And when your content is data, this is especially important. We saw success in almost all of our metrics writing about our data: our blog posts had high views, our Authority Report saw huge download numbers, our press mentions went through the roof. But instead of trying to write a story about this data every single time it changed (and sometimes, it didn’t), we decided to release the data as the content itself.
However, this page has flaws. Before we released this page, we talked about how great it would be to be able to let people embed the chart, or make sharing easier, but we got it out there so that we could test the content and see if we needed to do any of those things. I’d describe this as a MVP of data as content!
And for three years, this page brought the most visitors to the Parse.ly website. Beyond the high volume of pageviews, this page drove actual conversations. It was a starting point for something to talk about, and we received thoughtful, interesting questions about our data from our audience.
Make the most of the data content
Seeing the success of the referral dashboard allowed us to continue to invest in additional formats and coverage for our data content, as well as resources for other, related products.
- Our amazing product team built an actual fully-fledged product, Currents, that allows users to see the data we showed in our original web page, and so much more.
- We devoted a full-time data analyst to dig deeper into our content, so she could ask those interesting questions all the time.
- We produced two seasons of a podcast, The Center of Attention, featuring our data.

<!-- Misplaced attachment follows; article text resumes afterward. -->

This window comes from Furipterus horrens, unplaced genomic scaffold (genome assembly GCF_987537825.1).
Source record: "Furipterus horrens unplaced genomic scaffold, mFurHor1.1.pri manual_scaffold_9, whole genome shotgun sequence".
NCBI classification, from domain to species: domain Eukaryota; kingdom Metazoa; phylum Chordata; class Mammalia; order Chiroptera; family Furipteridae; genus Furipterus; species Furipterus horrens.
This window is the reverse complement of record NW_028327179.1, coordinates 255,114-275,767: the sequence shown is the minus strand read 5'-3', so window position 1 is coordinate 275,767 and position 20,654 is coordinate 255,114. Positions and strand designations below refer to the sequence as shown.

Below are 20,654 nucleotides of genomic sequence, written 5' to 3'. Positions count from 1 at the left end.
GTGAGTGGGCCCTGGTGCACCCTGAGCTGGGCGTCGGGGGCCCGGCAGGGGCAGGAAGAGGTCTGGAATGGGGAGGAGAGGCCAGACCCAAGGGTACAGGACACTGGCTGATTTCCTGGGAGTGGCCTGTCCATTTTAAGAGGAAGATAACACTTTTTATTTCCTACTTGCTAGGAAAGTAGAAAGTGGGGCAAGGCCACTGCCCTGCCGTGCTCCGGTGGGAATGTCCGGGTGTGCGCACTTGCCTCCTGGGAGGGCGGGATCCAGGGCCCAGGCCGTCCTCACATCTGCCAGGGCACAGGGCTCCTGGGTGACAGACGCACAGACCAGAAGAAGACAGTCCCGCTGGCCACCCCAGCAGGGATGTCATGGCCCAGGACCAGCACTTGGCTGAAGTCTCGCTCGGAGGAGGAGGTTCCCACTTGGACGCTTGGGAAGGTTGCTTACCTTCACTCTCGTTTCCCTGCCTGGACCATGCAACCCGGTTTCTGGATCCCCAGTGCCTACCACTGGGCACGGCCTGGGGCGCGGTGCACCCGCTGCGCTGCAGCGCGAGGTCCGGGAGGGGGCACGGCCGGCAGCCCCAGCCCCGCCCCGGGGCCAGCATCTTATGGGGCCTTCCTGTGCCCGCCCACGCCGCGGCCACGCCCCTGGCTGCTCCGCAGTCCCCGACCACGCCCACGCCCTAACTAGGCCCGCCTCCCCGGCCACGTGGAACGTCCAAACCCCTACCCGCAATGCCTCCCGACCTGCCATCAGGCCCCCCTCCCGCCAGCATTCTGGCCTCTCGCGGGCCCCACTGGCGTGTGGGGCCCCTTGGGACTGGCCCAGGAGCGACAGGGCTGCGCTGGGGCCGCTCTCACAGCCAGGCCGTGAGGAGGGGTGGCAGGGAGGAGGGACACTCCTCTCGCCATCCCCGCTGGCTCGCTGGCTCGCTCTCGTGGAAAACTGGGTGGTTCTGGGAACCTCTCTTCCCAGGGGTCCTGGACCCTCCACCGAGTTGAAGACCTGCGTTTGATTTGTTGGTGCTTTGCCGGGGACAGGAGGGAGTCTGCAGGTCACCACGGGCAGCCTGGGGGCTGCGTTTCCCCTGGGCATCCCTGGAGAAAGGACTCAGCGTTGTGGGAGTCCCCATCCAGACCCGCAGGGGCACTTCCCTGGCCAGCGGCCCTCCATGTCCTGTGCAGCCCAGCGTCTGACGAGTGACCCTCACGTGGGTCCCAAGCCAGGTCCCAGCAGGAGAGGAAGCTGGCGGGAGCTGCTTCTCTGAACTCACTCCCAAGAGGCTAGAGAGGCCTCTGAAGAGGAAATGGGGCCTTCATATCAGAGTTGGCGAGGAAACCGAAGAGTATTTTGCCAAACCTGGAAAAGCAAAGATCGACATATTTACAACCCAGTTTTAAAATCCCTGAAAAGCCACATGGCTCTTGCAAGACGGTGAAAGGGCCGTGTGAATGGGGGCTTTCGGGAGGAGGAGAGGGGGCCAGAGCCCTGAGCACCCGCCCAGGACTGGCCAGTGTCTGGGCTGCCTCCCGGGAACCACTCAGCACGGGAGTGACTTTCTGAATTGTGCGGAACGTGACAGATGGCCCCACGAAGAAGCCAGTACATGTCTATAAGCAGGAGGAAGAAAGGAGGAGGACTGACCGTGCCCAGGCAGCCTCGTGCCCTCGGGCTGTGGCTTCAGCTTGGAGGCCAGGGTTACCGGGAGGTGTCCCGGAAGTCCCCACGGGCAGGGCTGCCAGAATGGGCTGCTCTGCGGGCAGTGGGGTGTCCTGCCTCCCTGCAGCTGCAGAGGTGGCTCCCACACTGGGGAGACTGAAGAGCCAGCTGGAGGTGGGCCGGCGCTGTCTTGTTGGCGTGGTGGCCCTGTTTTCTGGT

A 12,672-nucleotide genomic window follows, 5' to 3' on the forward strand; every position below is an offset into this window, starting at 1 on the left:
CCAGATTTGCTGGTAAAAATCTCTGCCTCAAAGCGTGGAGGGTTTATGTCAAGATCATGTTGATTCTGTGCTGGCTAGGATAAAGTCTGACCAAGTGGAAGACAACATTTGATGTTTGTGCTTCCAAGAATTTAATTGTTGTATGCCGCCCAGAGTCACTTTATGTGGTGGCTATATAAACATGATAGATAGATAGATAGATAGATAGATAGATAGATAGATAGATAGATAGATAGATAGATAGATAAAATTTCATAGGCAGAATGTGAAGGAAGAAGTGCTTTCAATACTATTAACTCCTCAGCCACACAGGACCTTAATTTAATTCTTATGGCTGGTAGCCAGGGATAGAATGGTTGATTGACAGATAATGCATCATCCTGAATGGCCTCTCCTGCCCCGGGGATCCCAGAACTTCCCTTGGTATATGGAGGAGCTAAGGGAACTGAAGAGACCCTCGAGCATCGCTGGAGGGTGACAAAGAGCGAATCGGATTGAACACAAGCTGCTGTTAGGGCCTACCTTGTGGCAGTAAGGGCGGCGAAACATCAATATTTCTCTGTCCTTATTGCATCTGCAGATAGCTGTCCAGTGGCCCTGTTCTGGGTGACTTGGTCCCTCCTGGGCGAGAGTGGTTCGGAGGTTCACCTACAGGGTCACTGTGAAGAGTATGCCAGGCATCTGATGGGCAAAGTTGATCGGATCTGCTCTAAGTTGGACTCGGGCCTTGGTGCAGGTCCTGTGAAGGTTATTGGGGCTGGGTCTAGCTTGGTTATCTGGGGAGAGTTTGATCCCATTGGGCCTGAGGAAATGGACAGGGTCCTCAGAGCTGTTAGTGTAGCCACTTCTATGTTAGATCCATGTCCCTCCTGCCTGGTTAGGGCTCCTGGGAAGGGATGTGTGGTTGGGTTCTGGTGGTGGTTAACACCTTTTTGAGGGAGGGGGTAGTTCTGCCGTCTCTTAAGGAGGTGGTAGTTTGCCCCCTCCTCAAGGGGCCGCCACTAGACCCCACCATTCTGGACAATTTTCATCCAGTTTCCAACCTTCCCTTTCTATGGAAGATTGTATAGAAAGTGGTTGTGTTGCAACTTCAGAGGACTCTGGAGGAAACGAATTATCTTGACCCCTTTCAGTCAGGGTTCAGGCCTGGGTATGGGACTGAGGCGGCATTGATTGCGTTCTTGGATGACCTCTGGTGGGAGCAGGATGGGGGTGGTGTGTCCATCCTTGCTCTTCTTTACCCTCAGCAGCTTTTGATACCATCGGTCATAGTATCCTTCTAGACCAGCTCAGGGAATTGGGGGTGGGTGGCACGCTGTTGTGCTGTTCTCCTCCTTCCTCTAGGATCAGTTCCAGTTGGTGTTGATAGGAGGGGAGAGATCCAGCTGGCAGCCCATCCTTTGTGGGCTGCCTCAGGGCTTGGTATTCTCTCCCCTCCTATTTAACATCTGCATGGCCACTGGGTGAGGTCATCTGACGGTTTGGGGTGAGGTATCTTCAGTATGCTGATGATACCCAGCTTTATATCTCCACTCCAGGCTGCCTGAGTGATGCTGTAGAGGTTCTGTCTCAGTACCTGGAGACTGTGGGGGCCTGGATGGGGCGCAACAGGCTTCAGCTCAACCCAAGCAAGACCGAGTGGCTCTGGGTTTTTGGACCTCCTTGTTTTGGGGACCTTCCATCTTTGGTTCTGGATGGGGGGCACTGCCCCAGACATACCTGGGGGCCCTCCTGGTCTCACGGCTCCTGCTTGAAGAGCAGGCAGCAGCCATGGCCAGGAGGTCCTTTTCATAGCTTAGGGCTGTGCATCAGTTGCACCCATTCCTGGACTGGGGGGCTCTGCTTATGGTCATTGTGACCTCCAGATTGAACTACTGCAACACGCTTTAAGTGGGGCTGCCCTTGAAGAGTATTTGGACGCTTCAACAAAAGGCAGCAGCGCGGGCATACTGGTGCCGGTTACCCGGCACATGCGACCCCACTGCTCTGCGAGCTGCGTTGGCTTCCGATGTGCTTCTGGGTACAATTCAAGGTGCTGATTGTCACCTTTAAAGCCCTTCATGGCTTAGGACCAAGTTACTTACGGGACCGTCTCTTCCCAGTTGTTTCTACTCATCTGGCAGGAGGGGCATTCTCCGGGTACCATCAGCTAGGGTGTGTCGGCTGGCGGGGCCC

- We continue to report on changes to referral data from Facebook and Google, and the impact it has for people creating content
But what data can I use?
Okay, so that’s how our team uses data to create content, good for us.
The key question for anyone who wants to copy this strategy is to identify the data you have access to that’s interesting to your audience. Here are a couple of pointers on finding that data:
Internal app or database data
In our case, we used data created by our first-party content analytics system that clients use to power their content strategy. We anonymize the aggregate information, and create data from it. This could work for you if your service or company has a tech product or associated app. For example, Weight Watchers (WW), could examine the types of food people eat who lose the most weight. TripAdvisor could interview the owners of local restaurants with the highest ratings. Casper could even use purchasers’ zip codes to see if they correlate with increasingly popular neighborhoods as people move into new apartment buildings.